A skinny five-year-old with wiry hair and copper skin,
Falls in her exhaustion, breathing dusty rubble in,
Gazing out in hope to hear her mummy’s muffled cry,
Not understanding any of the how, or what, or why.
I need to crawl beyond the screen and take her in my arms,
To help her take her mind off all the panic and alarms,
Did that Like keep you from slipping away?
Did it sing to you sweet lullabies to conjure up silence?
Did it comfort,
A light breeze rocked the baby birds asleep in their nests as the sky drew them a vast, starry blanket. Clouds became scarce, and so did all activity below. Stray cats and dogs settled under their various shelters for the night, and the dragonflies came out to play. The loudest sound that could be heard was the soft, swishing dance of the autumn leaves twirling on the pavement.
For a long, beautiful moment, everything was peaceful. The stars had all aligned for everyone, and everything was as it should have been.
CRASH! BANG! SCREEEEECH!
All moments, however, must end to make room for new ones.
If you didn’t know this about The Smiley Poet, I work as a waitress in a little Italian restaurant, and because of this I get the joy of being able to observe how different humans behave in their own individual ways. It’s fascinating, and the majority of the behaviour I observe is lovely, and makes me certain that I can help a customer enjoy their day a little bit more even though I am only a small part of it.
Some of the behaviour, however, doesn’t. The following is a plea to the people involved in that latter category.
‘What he thought of were his four children. The last time he had seen one of them was about two weeks ago, and he had received a phone call from another last Saturday for his birthday. Pauline was overseas, David had been starting up the new venetian blinds business, and Linda constantly had a sniffle, so none of them could visit. Linda was the one who had called him last Saturday on the train ride back from work.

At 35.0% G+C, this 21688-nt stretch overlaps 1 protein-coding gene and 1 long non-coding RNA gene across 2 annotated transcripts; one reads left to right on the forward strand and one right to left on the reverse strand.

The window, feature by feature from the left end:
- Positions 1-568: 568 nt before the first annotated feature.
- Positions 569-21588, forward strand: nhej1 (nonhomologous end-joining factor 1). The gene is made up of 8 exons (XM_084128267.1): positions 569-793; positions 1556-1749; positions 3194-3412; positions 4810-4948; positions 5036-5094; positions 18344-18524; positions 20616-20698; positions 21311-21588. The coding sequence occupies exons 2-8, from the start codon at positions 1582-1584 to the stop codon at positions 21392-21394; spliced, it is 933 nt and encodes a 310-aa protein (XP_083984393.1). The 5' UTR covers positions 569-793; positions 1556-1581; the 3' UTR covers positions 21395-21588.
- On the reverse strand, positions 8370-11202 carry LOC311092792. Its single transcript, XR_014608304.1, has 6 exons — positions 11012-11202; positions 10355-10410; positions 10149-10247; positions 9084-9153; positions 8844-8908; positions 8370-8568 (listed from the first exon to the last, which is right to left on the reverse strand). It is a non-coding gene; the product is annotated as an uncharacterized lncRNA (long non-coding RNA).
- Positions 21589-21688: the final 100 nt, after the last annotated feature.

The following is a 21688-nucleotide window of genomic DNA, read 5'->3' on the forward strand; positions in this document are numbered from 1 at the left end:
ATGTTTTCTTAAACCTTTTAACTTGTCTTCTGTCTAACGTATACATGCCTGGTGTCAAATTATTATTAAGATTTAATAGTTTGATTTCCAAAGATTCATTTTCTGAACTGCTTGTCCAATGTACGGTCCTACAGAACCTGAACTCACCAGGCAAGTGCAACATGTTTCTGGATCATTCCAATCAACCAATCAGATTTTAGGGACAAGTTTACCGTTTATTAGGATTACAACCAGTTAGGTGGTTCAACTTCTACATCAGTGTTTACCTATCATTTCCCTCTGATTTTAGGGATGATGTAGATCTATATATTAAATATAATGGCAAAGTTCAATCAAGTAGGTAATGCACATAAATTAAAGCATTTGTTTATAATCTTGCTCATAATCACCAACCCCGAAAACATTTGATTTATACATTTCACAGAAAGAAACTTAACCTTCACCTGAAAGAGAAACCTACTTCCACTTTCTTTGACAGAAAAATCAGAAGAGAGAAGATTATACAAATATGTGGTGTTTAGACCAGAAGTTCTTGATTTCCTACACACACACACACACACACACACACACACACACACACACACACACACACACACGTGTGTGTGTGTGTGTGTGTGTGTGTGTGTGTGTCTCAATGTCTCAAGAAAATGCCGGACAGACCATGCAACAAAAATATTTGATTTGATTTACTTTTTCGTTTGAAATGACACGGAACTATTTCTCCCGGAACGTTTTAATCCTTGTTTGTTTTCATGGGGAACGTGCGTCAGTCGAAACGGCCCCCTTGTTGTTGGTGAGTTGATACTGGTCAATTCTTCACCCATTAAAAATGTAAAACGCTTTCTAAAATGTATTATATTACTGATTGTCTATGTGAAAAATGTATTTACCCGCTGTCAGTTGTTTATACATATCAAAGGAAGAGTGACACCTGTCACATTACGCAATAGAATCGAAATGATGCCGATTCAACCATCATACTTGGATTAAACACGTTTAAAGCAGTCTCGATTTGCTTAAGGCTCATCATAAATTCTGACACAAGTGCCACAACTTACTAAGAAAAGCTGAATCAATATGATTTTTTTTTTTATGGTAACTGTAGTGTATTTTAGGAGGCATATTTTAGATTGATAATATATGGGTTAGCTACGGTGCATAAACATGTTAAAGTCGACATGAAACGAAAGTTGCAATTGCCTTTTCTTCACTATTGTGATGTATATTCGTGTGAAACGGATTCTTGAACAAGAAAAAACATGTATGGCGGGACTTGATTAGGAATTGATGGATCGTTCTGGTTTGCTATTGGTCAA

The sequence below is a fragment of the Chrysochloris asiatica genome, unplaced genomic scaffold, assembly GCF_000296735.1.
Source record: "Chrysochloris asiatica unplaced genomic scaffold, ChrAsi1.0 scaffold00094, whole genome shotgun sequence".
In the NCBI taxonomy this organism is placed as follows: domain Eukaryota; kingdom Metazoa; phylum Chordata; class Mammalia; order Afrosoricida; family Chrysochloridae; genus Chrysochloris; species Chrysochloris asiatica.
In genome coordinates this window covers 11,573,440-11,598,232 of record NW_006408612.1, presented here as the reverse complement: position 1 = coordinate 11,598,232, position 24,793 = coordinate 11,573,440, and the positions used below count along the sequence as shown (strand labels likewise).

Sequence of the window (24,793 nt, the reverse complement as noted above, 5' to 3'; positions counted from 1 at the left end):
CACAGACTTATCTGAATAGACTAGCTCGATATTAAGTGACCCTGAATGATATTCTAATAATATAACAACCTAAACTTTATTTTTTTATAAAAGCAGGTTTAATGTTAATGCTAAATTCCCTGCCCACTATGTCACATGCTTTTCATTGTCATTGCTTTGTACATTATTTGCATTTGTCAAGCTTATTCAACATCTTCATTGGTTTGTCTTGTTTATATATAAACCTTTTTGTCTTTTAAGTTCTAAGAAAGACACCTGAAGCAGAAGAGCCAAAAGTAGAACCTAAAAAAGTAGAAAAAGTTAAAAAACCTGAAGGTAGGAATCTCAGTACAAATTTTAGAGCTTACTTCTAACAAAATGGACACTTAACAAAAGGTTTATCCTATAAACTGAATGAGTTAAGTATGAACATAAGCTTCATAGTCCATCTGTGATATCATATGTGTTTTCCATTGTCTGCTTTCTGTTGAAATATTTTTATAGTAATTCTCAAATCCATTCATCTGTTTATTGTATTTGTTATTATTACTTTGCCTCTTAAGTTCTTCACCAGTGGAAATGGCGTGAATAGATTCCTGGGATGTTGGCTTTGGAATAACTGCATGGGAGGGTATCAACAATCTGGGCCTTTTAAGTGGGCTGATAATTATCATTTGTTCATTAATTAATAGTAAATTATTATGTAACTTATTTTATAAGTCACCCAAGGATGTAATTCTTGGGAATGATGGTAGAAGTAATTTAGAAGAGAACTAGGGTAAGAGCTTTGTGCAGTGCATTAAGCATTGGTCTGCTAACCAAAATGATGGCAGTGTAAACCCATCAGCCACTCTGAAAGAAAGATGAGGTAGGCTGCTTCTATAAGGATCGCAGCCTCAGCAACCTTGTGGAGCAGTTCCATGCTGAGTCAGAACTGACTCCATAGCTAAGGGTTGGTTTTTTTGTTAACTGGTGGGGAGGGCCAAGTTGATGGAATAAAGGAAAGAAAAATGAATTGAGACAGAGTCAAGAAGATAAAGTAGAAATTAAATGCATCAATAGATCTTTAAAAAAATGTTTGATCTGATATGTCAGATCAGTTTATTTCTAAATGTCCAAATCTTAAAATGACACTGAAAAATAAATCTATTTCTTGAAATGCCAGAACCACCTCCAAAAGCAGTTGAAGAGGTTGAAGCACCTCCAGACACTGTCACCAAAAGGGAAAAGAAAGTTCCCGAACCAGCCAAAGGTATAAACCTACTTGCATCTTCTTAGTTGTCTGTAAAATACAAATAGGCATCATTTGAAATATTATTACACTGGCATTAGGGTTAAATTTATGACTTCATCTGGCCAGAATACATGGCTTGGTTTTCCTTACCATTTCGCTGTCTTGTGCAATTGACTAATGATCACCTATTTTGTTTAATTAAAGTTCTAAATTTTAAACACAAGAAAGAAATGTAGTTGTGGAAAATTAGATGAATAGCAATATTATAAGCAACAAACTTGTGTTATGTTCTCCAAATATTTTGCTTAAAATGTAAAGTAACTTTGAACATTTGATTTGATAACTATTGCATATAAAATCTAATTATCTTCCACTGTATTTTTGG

Michael, the youngest (the youngest being 47) visited his father sometimes, but never stayed for very long. Isaac was convinced that the visits were the result of a nagging wife.
He couldn’t resent them, by any means, because he hardly knew them anymore.’
He had been in the hospital, incarcerated, for what seemed a lifetime, and preferred being around busy people. His frown lines had become deep, protruding crevices faintly covering his veins.
Today marks the fifth anniversary of when the greatest man I ever had the privilege to know – my Papa – let his heart beat its last. When it finally sank into my soul that we were actually in his final days, I became overwhelmed with memories, snapshots in my mind of all that I would consider his legacy. For his funeral, I wrote and recited the following poem. It isn’t the best for rhythm and metre and all the technical whatnot, and I’m pretty sure ‘philosophic’ hasn’t ever been a word, but it carries the most meaning for me. The words came from a teenager’s raw mourning.
Thought I’d post this today as a little half-decade anniversary tribute.
PREVIOUSLY: ‘He glared at the window, sighed in exasperation at the miserable bushes on the outside ledge, closed his eyes and tried to get some more sleep before his tea came.
If it came.
Maybe he’d get some toast.
No, they wouldn’t allow that just yet on account of his new dentures.
An hour passed. It was now 9.24am. Peter Granston had been quelled, but Cavendish was still tea-less and sitting upright in his pyjamas, staring at yesterday’s newspaper.
As the sun tiptoed ever closer, a pale, sickly hue covered Ward 57B and spread itself over the furniture: the cracked leather chair, the reflective laminate floor, and the painfully symmetrical cupboards… Most vexingly, the thin sheets of the bed of Isaac Cavendish became swathed with brightness, creating irregular shapes of white and grey across the patient’s papery legs.
Stone cold, dark grey rock sits
in the ceiling, the floor, the walls and my fingers.
No person enters herein,
No-one comes with a solution to my shackles,
I grew up amongst a very churchy environment. One of my favourite books as a toddler was my treasured Lions First Bible, in which the text was enormous and the pages danced with large pencil-drawn cartoons of men in beards and women with halos. I then went to Sunday School, Kids’ Church, and Youth Group until finally I was mature enough for the big peoples’ church services. My favourite part of all of these groups, as long as I can remember, was not the colouring in or the games or the message for the day, and it certainly wasn’t the elderly ladies who reminded me how tall I’d become during the week.